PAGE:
guidance

Cinemas and Theatres, Security and Continuity Advice

 
Cinemas, theatres and concert halls offer terrorists and organised criminals a range of potentially significant targets. For cinemas and theatres, premieres and opening nights are high profile events, and they – like concert halls – frequently have the honour of welcoming members many distinguished guests and Business Continuity and Security awareness is a must!
 
The contents of a film or a play may be contentious and many of the buildings are architecturally renowned, enjoying something approaching iconic status, not only within their communities, but nationally and even internationally.
 

Security | Protecting Places of Worship

 
This guide is intended to give protective security advice to those who are responsible for security in places of worship. It is aimed at those places where there may be a risk of a terrorist attack either because of the nature of the place of worship or the number of people who congregate in it.
 
The guide seeks to reduce the risk of a terrorist attack and limit the damage an attack might cause. It highlights the vital part you can play in the UK counter terrorism strategy.
 

Protection for business and commercial centres

 
 
This guide is intended to give protective security advice to those who are responsible for security in commercial centres. It is aimed at those places where there may be a risk of a terrorist attack either because of the nature of the building, it's location or the number of people who work in it.
 
The guide seeks to reduce the risk of a terrorist attack and limit the damage an attack might cause. It highlights the vital part you can play in the UK counter terrorism strategy.
 
It is accepted that the concept of absolute security is almost impossible to achieve in combating the threat of terrorism, but it is possible, through the use of this guidance, to reduce the risk to as low as reasonably practicable.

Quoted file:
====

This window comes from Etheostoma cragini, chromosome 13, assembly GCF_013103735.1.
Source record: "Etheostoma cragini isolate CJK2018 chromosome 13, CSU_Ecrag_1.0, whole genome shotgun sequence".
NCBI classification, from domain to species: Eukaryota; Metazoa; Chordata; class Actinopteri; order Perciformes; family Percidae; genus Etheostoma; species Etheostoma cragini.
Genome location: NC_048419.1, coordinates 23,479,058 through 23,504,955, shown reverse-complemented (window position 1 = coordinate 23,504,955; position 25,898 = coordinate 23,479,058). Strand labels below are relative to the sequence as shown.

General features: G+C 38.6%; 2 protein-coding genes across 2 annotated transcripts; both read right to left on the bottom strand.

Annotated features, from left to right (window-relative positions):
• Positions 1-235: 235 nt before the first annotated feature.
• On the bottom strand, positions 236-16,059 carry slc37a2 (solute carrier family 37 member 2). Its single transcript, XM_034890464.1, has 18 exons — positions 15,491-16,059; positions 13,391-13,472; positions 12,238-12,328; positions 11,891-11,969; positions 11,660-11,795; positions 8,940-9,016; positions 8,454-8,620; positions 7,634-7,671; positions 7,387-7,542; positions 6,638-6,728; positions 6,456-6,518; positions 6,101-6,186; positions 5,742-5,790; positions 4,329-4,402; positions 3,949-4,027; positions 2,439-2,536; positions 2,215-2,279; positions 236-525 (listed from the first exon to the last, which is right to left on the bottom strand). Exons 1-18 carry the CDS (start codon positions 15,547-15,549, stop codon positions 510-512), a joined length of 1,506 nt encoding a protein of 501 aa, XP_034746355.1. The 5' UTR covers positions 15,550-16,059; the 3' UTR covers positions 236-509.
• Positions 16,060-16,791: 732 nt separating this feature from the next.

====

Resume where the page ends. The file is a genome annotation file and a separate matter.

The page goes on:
Supply Chain Continuity using new ISO 22318 Guidelines

New guidance from ISO and the BSI to help companies build resilience and continuity in their supply chains PD ISO/TS 22318:2015 - Overview of new ISO Supply Chain Continuity Guidance

An Introduction by Lead author Duncan Ford MBCI

BSi has just published the UK edition of the recently released ISO Technical Specification 22318 Guidelines for Supply Chain Continuity. The title describes where this document fits in with the established BCM standards 22301 and 22313.  A technical specification is not a full standard; its purpose is to amplify not undermine the established standards.

Every organisation has a supply chain which may range from the purchase of basic resources to complex outsourcing arrangements for the delivery of a core service including both external suppliers and internal support such as the provision of IT services.  Each of these arrangements presents a risk to the organisation if it is unavailable, which needs to be properly understood and appropriate contingency measures put in place to protect against disruption of that product supply or service. 22318 provides guidelines on how to manage Supply Chain Continuity challenges.

The scope of this Technical Specification was deliberately constrained. It considers specifically the issues faced by an organisation which needs continuity of supply of products or services to protect its business activities and the continuity strategies for current suppliers which can be used to mitigate the impact of disruption.

The approach is broken into five stages which align with the requirements of BS/ISO 22301 which ensures that Supply Chain Continuity Management (SCCM) can be managed within an established BCM programme:

Ø  Policy and strategy which considers the requirement for supply chain continuity and the parameters each organisation should define to frame its approach to SCCM.

Ø  Analysis of the supply chain which draws upon the organisation’s BIA to identify critical activities or processes and focusses on identifying the particular risks and impacts to these processes arising from disruption in the associated supply chain.

Ø  Consideration of appropriate and achievable Supply Chain Continuity strategies which can help to mitigate the emerging risks and identify an approach to manage disruption.

Ø  Planning to manage a supply chain disruption event and the requirement to integrate this with BC plans.

Ø  Ongoing performance management to maintain an appropriate level of continuity management within the supply chain and deliver continuous improvement.